Maybe LSD in the water supply would be a good thing! New research published this week in the scientific journals Nature Reviews Neuroscience and Science suggest (once again) that psychedelic drugs have potential as a treatment for depression. Neuroscientists from the Yale University School of Medicine conducted a study where they gave rats small amounts of the powerful dissociative anesthetic ketamine (aka "Special K"). The drug apparently alleviated symptoms of depression in the animals and also regenerated damaged connections between brain cells. From a Yale press release:
"It's like a magic drug–one dose can work rapidly and last for seven to 10 days," said Ronald Duman, professor of psychiatry and pharmacology at Yale and senior author of the study.
Ketamine traditionally has been used as a general anesthetic for children, but a decade ago researchers at the Connecticut Mental Health Center found that, in lower doses, the drug seemed to give patients relief from depression, Duman said. In these initial clinical studies, which have been replicated at the National Institute of Mental Health, almost 70 percent of patients who are resistant to treatment with all other forms of antidepressants were found to improve within hours after receiving ketamine. However, its clinical use has been limited because it has to be delivered intravenously under medical supervision and in some cases can cause short-term psychotic symptoms. It has also been used as a recreational drug, known as "Special K" or sometimes just "K."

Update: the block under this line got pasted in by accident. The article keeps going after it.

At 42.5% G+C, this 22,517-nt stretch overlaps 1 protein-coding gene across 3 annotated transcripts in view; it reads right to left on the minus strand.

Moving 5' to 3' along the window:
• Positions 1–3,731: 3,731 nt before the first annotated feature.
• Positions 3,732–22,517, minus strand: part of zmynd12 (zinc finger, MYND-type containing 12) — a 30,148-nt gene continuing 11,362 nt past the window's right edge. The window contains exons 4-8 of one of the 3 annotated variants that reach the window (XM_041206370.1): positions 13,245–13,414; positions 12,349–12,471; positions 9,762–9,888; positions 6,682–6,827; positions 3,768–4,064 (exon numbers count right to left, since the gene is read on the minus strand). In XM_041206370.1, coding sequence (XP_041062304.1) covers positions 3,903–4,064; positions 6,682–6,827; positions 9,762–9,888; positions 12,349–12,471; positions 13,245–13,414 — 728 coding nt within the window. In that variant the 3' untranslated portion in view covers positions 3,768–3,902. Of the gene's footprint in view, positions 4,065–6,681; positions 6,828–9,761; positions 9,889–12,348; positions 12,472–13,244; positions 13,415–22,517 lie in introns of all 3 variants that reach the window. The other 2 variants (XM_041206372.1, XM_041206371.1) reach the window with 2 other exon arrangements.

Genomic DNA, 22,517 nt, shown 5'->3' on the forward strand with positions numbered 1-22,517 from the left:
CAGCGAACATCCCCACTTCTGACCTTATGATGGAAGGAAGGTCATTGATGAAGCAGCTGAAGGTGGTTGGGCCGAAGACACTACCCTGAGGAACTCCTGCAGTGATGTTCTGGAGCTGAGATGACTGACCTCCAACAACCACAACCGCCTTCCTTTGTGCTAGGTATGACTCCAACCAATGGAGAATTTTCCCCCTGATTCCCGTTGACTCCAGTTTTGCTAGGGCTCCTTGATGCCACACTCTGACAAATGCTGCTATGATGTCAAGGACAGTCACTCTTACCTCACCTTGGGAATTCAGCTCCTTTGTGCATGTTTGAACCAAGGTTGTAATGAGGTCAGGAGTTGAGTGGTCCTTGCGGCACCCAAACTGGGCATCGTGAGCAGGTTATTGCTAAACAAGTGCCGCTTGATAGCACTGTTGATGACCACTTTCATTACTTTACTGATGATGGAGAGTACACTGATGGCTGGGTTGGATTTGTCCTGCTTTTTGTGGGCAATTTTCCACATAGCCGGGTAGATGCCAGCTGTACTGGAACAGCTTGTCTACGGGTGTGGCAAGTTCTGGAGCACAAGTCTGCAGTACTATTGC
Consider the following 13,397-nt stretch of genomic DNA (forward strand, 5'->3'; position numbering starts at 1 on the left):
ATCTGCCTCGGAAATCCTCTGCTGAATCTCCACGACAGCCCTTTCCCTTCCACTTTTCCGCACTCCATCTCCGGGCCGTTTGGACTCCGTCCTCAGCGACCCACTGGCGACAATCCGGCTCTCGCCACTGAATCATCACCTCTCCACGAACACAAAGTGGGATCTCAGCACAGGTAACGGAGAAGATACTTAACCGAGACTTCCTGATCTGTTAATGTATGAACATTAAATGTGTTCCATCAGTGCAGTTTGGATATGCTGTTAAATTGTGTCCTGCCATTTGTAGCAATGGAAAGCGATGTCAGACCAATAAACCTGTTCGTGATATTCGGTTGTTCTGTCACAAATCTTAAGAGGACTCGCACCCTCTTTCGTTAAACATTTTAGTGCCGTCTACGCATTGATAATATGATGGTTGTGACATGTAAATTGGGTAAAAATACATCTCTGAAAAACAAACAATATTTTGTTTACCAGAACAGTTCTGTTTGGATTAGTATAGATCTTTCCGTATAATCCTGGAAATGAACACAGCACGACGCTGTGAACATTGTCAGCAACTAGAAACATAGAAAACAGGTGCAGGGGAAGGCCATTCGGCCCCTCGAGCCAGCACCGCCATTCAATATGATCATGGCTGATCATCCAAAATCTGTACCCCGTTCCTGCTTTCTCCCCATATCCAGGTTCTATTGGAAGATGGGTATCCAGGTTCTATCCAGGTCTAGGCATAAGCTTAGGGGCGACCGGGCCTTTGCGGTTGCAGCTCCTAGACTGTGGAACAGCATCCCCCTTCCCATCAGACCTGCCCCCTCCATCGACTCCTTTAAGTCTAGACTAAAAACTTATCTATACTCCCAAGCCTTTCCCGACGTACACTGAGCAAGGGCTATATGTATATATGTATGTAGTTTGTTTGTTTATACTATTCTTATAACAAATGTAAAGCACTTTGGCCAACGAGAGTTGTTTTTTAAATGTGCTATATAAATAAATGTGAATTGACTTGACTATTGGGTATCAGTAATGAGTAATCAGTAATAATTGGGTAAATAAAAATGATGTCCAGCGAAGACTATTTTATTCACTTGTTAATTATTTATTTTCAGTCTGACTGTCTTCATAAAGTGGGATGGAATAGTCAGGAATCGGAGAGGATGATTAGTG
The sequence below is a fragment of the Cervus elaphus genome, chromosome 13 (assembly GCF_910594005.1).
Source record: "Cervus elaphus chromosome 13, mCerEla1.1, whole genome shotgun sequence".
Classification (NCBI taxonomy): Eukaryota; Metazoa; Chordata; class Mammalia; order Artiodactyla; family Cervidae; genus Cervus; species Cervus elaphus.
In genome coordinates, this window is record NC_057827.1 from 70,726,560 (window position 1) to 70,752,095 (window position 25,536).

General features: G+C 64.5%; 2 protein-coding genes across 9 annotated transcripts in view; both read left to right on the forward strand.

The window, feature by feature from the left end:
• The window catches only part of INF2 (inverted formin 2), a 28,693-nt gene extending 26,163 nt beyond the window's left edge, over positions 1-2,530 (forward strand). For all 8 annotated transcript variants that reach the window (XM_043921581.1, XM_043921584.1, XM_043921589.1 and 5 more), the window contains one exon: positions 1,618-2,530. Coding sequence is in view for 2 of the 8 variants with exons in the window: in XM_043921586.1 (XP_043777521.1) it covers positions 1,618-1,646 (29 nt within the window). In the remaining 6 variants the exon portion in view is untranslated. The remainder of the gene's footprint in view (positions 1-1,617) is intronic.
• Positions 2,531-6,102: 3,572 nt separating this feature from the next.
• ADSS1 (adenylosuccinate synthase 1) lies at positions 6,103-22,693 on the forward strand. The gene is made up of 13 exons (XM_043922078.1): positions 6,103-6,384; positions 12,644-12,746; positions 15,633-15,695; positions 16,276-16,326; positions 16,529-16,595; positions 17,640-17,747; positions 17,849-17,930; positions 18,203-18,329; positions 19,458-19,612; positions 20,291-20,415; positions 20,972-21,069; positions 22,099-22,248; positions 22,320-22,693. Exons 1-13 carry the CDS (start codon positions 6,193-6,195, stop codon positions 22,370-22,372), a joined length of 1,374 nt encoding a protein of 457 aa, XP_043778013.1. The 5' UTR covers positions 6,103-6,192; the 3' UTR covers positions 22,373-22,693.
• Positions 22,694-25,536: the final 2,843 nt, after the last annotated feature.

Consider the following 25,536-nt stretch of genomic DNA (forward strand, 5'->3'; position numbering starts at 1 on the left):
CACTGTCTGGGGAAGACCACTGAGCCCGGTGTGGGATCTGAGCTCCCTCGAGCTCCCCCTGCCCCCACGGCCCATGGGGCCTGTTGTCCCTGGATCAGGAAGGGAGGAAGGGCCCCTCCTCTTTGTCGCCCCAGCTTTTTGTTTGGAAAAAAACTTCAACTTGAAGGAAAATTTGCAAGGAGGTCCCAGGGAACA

So Duman, colleague George Aghajanian and the Yale team set out to map the molecular action of the drug in the prefrontal cortex of rats that could lead to potential targets for a safer and more easily used drugs. "Yale Team Describes Secrets of 'Magic' Anti-Depressant"
Meanwhile, in this week's issue of Nature Reviews Neuroscience, University Hospital of Psychiatry in Zurich researchers survey how the study of psychedelics, including LSD, could lead to news kinds of psychiatric drugs. From the abstract in Nature Reviews Neuroscience:
After a pause of nearly 40 years in research into the effects of psychedelic drugs, recent advances in our understanding of the neurobiology of psychedelics, such as lysergic acid diethylamide (LSD), psilocybin and ketamine have led to renewed interest in the clinical potential of psychedelics in the treatment of various psychiatric disorders. Recent behavioural and neuroimaging data show that psychedelics modulate neural circuits that have been implicated in mood and affective disorders, and can reduce the clinical symptoms of these disorders. These findings raise the possibility that research into psychedelics might identify novel therapeutic mechanisms and approaches that are based on glutamate-driven neuroplasticity.
More on this in the Scientific American article "Psychedelic Drugs Show Promise as Anti-Depressants"